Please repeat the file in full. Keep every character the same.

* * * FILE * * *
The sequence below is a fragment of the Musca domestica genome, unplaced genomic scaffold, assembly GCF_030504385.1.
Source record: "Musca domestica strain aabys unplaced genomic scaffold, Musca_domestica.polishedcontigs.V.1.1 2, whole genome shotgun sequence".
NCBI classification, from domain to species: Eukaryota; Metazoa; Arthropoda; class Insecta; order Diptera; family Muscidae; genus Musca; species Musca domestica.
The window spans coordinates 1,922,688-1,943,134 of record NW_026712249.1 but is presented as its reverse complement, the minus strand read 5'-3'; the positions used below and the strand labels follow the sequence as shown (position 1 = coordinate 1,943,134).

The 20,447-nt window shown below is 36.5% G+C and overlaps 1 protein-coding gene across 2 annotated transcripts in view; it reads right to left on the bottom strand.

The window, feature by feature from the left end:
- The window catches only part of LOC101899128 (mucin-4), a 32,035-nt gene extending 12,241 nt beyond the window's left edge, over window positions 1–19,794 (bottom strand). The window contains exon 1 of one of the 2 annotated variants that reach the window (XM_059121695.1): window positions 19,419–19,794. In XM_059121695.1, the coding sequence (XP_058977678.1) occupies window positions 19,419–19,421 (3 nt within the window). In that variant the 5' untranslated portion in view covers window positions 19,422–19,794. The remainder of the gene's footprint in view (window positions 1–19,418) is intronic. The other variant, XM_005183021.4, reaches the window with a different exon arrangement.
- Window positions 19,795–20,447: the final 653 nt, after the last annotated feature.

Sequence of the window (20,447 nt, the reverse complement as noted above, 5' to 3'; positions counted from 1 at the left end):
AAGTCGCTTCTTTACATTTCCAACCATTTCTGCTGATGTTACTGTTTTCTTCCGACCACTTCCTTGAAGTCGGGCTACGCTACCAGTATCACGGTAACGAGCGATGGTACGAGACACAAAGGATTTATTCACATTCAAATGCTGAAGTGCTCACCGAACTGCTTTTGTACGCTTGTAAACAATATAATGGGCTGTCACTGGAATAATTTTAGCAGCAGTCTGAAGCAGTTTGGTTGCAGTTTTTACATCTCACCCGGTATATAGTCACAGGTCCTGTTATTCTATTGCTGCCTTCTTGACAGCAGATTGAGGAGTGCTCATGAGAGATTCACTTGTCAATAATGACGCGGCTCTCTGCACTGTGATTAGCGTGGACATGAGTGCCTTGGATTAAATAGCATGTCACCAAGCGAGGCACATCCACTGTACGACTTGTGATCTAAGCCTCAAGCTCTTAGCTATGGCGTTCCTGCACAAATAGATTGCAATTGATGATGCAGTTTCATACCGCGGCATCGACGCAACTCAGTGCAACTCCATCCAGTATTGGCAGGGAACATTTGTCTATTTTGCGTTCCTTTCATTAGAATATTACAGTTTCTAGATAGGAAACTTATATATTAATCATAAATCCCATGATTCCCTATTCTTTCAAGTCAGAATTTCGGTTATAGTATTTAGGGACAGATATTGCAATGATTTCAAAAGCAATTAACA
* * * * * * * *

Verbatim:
The sequence below is a fragment of the Musca domestica genome, unplaced genomic scaffold, assembly GCF_030504385.1.
Source record: "Musca domestica strain aabys unplaced genomic scaffold, Musca_domestica.polishedcontigs.V.1.1 2, whole genome shotgun sequence".
NCBI classification, from domain to species: Eukaryota; Metazoa; Arthropoda; class Insecta; order Diptera; family Muscidae; genus Musca; species Musca domestica.
The window spans coordinates 1,922,688-1,943,134 of record NW_026712249.1 but is presented as its reverse complement, the minus strand read 5'-3'; the positions used below and the strand labels follow the sequence as shown (position 1 = coordinate 1,943,134).

The 20,447-nt window shown below is 36.5% G+C and overlaps 1 protein-coding gene across 2 annotated transcripts in view; it reads right to left on the bottom strand.

The window, feature by feature from the left end:
- The window catches only part of LOC101899128 (mucin-4), a 32,035-nt gene extending 12,241 nt beyond the window's left edge, over window positions 1–19,794 (bottom strand). The window contains exon 1 of one of the 2 annotated variants that reach the window (XM_059121695.1): window positions 19,419–19,794. In XM_059121695.1, the coding sequence (XP_058977678.1) occupies window positions 19,419–19,421 (3 nt within the window). In that variant the 5' untranslated portion in view covers window positions 19,422–19,794. The remainder of the gene's footprint in view (window positions 1–19,418) is intronic. The other variant, XM_005183021.4, reaches the window with a different exon arrangement.
- Window positions 19,795–20,447: the final 653 nt, after the last annotated feature.

Sequence of the window (20,447 nt, the reverse complement as noted above, 5' to 3'; positions counted from 1 at the left end):
AAGTCGCTTCTTTACATTTCCAACCATTTCTGCTGATGTTACTGTTTTCTTCCGACCACTTCCTTGAAGTCGGGCTACGCTACCAGTATCACGGTAACGAGCGATGGTACGAGACACAAAGGATTTATTCACATTCAAATGCTGAAGTGCTCACCGAACTGCTTTTGTACGCTTGTAAACAATATAATGGGCTGTCACTGGAATAATTTTAGCAGCAGTCTGAAGCAGTTTGGTTGCAGTTTTTACATCTCACCCGGTATATAGTCACAGGTCCTGTTATTCTATTGCTGCCTTCTTGACAGCAGATTGAGGAGTGCTCATGAGAGATTCACTTGTCAATAATGACGCGGCTCTCTGCACTGTGATTAGCGTGGACATGAGTGCCTTGGATTAAATAGCATGTCACCAAGCGAGGCACATCCACTGTACGACTTGTGATCTAAGCCTCAAGCTCTTAGCTATGGCGTTCCTGCACAAATAGATTGCAATTGATGATGCAGTTTCATACCGCGGCATCGACGCAACTCAGTGCAACTCCATCCAGTATTGGCAGGGAACATTTGTCTATTTTGCGTTCCTTTCATTAGAATATTACAGTTTCTAGATAGGAAACTTATATATTAATCATAAATCCCATGATTCCCTATTCTTTCAAGTCAGAATTTCGGTTATAGTATTTAGGGACAGATATTGCAATGATTTCAAAAGCAATTAACA